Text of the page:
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Mixed reactions in Uganda after constitutional court rejects bid to nullify anti-homosexuality laws

The panel of five judges of the Constitutional Court led by the country's chief justice, Richard Buteera, in Kampala, Uganda, Wednesday, April 3, 2024, gives its seal   -  
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Hajarah Nalwadda/Copyright 2024 The AP. All rights reserved.


People in Uganda reacted with mixed views after the country’s Constitutional Court upheld Wednesday an anti-gay law that allows the death penalty for “aggravated homosexuality".

The law in question defines “aggravated homosexuality” as cases of homosexual relations involving a minor and other categories of vulnerable people, or when the perpetrator is infected with HIV.

The court in the Ugandan capital Kampala rejected the petitioners' request to quash the law despite widespread condemnation from rights groups and others abroad.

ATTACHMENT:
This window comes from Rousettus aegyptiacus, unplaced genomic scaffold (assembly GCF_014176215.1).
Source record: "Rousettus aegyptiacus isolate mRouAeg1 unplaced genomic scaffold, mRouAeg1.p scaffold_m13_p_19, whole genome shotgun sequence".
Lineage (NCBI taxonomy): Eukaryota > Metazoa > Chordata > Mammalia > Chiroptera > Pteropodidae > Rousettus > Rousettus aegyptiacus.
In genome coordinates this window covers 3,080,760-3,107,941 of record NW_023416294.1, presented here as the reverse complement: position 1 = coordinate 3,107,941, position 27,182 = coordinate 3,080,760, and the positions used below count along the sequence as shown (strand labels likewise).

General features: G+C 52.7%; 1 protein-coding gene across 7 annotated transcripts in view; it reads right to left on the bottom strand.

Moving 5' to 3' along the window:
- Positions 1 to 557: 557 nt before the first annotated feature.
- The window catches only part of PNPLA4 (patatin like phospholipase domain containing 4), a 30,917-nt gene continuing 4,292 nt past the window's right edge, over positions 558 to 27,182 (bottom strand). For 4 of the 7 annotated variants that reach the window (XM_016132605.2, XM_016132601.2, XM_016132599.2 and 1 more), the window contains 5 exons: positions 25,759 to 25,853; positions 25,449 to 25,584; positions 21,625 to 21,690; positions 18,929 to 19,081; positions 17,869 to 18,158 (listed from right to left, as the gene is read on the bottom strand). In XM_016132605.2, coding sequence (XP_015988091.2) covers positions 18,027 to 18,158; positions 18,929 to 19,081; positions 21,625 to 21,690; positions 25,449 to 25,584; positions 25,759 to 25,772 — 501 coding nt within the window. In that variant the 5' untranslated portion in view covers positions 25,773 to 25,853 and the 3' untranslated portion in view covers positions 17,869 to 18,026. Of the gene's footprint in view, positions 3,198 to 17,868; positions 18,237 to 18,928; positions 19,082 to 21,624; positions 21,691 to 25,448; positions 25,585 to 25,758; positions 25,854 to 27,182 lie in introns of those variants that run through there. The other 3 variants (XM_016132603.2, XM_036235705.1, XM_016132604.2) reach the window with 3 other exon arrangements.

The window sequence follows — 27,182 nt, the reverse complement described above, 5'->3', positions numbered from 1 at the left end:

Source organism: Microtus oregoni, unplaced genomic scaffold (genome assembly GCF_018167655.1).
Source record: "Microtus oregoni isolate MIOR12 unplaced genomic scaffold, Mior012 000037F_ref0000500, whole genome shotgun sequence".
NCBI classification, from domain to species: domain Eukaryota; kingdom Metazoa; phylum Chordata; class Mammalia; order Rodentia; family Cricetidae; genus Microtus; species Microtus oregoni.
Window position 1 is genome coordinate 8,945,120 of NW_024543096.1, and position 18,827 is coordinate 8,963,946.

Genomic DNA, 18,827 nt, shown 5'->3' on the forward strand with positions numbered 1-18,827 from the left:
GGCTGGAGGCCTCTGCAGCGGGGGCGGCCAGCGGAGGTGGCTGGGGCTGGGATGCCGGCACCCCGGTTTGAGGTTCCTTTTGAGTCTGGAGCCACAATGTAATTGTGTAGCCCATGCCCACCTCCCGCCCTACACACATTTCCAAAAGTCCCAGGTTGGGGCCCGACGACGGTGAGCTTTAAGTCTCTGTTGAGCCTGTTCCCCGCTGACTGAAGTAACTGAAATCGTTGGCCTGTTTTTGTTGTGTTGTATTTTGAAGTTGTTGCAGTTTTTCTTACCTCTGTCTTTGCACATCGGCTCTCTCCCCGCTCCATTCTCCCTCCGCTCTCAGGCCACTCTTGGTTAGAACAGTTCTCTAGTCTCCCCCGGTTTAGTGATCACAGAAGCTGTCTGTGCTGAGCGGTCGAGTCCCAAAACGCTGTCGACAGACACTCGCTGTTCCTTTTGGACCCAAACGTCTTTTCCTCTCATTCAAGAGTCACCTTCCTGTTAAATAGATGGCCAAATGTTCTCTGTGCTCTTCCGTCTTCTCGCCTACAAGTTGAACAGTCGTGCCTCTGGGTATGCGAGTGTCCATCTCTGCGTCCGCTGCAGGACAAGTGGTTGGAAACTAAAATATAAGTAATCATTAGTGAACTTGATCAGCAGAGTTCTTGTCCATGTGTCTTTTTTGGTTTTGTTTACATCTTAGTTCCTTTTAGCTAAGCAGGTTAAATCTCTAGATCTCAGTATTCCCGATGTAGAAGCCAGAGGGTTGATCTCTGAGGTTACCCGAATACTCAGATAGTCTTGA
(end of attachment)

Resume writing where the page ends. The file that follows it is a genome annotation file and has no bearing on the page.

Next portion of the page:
President Yoweri Museveni signed the bill into law in May last year.

The law is supported by many in the East African country, where some see it as behaviour imported from abroad and not a sexual orientation.

Constitutional Court judges said the law was legally passed by parliament and does not violate the constitution.

Homosexuality was already illegal in Uganda under a colonial-era law criminalizing sexual activity “against the order of nature.”

The punishment for that offense is life imprisonment.

A suspect convicted of “attempted aggravated homosexuality” can be imprisoned for up to 14 years, and the offense of “attempted homosexuality” is punishable by up to 10 years.

The court, however, ruled that members of the gay community should not be discriminated against when seeking medication.

Uganda was one of the earliest and hardest hit countries when AIDS emerged, and public health experts have long warned against letting stigma or fear of punishment impede access to care.

In Kampala, many Ugandans expressed mixed feelings over the ruling.

But members of the LGBTQI community were quick to cast a dark shadow on the court’s decision, saying it will worsen their already desperate situation.

Some lawyers for the petitioners said after the judgment that they will now turn to the Supreme Court, hoping it will overturn the law.

Homosexuality is criminalized in more than 30 of Africa’s 54 countries.

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